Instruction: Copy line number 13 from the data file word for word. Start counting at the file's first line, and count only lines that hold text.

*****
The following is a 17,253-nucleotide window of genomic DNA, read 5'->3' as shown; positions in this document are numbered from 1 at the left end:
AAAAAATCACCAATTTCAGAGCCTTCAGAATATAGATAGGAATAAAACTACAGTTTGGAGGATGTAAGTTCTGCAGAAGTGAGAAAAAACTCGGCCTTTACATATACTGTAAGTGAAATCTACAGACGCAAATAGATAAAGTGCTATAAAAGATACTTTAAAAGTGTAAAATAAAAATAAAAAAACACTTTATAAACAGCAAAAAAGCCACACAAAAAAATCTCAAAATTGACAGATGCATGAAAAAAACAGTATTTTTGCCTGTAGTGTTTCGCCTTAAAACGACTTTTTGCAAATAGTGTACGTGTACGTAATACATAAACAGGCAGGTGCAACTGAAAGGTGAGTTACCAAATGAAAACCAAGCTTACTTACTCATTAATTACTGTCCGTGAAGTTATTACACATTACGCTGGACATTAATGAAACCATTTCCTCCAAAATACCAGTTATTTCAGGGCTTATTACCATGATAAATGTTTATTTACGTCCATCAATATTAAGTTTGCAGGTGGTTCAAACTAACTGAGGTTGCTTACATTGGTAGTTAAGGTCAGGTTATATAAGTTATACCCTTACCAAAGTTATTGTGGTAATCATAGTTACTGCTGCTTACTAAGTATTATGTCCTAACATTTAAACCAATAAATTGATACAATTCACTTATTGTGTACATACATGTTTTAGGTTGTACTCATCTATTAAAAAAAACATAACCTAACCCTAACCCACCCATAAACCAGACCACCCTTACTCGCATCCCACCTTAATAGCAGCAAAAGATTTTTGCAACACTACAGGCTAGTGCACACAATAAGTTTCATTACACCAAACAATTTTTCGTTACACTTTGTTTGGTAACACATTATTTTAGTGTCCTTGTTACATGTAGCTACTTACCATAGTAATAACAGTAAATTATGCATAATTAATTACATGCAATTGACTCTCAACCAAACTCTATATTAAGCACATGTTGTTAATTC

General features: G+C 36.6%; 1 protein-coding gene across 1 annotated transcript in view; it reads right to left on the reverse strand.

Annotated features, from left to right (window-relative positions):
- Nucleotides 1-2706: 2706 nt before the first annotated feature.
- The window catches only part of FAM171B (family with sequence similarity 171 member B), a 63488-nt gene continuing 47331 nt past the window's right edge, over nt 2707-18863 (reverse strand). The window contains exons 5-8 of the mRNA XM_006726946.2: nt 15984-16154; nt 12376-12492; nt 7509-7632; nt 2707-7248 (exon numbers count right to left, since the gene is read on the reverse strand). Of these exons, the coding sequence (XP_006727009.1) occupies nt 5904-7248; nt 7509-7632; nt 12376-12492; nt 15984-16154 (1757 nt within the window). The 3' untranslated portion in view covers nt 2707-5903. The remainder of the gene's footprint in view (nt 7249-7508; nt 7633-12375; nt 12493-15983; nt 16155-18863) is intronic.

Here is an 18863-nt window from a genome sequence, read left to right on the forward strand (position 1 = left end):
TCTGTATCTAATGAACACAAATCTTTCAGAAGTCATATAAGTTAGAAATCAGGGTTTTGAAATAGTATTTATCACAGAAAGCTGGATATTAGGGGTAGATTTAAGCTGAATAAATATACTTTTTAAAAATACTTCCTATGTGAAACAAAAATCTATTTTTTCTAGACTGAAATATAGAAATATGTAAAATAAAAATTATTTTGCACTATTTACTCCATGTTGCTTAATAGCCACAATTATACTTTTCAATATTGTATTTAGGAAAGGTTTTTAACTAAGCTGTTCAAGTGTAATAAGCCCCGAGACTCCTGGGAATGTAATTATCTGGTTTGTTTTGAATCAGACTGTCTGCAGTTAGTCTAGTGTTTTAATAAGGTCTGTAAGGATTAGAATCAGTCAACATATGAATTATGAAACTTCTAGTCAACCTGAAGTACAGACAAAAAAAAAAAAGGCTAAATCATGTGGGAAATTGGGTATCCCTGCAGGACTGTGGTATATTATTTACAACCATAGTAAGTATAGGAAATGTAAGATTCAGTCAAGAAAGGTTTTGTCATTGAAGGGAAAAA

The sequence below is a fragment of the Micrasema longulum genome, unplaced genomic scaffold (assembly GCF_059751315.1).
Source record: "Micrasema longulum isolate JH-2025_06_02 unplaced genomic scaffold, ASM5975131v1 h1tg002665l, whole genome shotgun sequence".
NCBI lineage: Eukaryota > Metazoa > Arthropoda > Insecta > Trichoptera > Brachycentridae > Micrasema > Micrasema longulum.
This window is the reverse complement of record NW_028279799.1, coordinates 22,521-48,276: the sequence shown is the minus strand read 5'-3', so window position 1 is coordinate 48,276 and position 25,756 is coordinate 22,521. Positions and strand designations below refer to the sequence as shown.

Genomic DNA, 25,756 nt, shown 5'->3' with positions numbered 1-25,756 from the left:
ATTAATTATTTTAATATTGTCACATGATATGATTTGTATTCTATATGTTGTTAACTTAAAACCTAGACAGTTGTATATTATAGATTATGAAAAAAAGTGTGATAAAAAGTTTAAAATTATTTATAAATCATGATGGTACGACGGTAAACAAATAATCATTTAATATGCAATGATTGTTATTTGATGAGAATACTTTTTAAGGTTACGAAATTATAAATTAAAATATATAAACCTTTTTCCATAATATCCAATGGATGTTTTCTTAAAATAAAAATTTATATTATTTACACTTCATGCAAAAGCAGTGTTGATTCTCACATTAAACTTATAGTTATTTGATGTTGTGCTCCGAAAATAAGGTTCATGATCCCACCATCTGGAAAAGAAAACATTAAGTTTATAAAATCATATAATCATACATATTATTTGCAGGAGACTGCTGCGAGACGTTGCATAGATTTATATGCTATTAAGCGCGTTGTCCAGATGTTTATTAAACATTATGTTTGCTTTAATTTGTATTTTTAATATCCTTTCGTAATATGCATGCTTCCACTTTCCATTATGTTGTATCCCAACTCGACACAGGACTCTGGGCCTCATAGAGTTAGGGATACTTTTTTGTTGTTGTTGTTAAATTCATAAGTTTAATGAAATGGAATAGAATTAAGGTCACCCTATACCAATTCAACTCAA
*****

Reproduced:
Genomic DNA, 25,756 nt, shown 5'->3' with positions numbered 1-25,756 from the left: